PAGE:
Buckets of water are kept on standby in case one faints or opts to die before appending a signature to already written statements. I was still mentally surveying the entire facility when I was jolted back to reality by the sound of a rapid military rifle, ‘tem tem tem’.

“You no wan talk…you wan follow am go, you wan travel”? were the words resonating from the other end of the hall. I tried looking but slaps from my I.P.O (Investigating Police Officer) reminded me that I was not in this camp for excursion or tourism.

“That guy don travel ooo”, said my IPO. “So make you tell me the truth otherwise I go travel you”, were the words from the officer.

Meanwhile, the O.C Sars, the 2IC (2nd in command) and about 4 other police officers started asking me questions ranging from personal to family to academic background questions. When I got to the part that I was a PhD student, the questions ceased and the O.C shout, ” Mr Tell us what happened”, or in his Abakaliki accent,” ma agbajisie gu ukpa la abo (I will shoot your two legs).

I started my story of what happened but that was not what they wanted to hear. The questions were already made and I must be categorical in my answers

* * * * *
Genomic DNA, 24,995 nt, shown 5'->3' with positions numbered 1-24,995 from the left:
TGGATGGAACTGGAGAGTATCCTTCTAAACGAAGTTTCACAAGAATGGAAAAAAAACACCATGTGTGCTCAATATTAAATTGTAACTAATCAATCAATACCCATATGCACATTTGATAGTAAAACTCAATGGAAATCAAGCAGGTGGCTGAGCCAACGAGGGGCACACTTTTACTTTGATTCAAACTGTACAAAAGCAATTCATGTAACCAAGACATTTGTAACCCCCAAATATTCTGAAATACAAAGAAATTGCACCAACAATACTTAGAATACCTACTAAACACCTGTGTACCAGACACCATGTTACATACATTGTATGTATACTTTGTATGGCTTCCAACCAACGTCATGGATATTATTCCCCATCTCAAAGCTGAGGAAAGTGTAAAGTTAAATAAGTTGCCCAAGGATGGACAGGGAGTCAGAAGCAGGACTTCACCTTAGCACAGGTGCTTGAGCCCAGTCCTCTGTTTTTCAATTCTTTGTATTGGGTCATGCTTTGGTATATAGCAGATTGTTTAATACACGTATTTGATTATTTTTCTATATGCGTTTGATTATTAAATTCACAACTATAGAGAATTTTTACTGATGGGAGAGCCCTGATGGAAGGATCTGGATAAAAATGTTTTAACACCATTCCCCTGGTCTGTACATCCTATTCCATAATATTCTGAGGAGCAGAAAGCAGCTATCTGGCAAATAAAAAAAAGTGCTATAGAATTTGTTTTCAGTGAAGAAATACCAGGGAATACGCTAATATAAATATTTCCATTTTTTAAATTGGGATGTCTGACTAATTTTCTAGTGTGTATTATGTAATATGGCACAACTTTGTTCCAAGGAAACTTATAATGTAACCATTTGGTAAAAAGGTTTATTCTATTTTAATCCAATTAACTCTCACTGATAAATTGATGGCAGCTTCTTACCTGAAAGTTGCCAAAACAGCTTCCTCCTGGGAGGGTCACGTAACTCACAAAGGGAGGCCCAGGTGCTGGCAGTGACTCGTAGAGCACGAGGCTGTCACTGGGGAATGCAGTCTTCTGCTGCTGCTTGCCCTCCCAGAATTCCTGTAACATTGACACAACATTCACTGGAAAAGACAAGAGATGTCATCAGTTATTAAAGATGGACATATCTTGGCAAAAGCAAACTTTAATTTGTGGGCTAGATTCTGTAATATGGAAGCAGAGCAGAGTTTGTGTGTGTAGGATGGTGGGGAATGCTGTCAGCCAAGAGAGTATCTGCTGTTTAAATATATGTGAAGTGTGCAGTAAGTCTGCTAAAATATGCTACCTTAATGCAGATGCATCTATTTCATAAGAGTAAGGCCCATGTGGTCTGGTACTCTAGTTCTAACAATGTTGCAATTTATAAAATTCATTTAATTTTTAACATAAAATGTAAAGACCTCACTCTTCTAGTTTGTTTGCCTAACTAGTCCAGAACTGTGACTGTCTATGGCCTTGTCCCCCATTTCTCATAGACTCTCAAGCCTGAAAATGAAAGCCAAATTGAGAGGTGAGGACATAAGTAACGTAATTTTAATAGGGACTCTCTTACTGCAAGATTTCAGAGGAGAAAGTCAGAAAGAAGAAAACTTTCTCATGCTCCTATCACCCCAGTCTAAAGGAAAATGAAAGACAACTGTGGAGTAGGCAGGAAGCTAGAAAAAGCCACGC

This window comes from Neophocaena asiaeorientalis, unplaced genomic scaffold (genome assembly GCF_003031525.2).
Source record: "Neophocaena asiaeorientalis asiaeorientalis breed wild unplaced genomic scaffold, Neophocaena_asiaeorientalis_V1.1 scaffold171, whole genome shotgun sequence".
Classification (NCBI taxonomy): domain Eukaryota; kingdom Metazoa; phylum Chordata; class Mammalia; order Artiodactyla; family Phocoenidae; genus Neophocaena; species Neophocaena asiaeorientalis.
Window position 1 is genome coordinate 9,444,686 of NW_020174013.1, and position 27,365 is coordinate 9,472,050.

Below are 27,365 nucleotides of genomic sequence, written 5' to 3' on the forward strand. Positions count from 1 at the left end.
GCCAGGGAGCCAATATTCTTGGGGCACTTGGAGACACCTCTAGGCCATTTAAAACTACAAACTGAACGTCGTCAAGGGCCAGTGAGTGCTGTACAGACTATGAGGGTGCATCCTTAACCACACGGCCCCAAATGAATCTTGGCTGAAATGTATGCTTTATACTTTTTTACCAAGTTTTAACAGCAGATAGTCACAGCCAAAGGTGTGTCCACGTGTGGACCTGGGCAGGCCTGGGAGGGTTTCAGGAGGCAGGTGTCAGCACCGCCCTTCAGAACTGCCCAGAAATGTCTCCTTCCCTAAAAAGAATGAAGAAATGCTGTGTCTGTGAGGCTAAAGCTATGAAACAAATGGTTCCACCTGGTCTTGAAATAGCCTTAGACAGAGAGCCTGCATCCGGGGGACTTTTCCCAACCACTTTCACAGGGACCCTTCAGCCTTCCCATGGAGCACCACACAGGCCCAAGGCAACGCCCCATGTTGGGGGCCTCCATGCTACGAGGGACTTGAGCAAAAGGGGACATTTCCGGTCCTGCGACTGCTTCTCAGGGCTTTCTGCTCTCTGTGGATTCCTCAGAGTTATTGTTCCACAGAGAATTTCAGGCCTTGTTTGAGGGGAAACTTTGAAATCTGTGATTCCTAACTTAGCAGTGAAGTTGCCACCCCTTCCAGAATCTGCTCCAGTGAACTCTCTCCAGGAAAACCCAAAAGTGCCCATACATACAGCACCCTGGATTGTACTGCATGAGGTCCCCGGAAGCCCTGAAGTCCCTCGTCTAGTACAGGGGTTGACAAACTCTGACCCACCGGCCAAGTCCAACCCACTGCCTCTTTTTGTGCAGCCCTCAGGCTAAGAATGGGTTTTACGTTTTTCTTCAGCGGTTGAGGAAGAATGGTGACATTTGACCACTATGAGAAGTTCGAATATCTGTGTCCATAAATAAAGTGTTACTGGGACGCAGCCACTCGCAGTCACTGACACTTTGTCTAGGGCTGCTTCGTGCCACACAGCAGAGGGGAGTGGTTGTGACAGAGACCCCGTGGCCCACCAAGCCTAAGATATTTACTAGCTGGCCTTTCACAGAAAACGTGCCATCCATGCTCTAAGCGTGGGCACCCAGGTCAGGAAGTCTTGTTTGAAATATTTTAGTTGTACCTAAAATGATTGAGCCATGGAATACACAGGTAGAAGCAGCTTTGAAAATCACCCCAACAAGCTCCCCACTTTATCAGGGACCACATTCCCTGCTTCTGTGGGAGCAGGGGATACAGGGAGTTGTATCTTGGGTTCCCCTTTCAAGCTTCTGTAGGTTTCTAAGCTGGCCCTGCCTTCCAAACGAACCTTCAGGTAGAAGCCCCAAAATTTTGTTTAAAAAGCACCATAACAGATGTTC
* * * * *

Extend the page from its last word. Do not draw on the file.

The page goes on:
“Your director kills people”, “No Sir”, I retorted! And the torture started properly.

Make him talk (ordered the OC James Nwafor) before he went to supervise the torture of Chief Bonaventure Mokwe at the back of the hall.

Ropes were tied by my two hands, by the two legs, then both legs and hands bent and tied together with a rod passing through them and then elevated to a perimeter wall.

In fact, if you have watched a goat being prepared for suya barbecue, then you are close to the picture. At the turn of each question and non-compliance, a bag of sand is added at my back to add extra pain. Cries upon wails until you pass out. “Ooh, you want to die?”. A cold bucket of water quickly spoils your trance and brings you back to reality.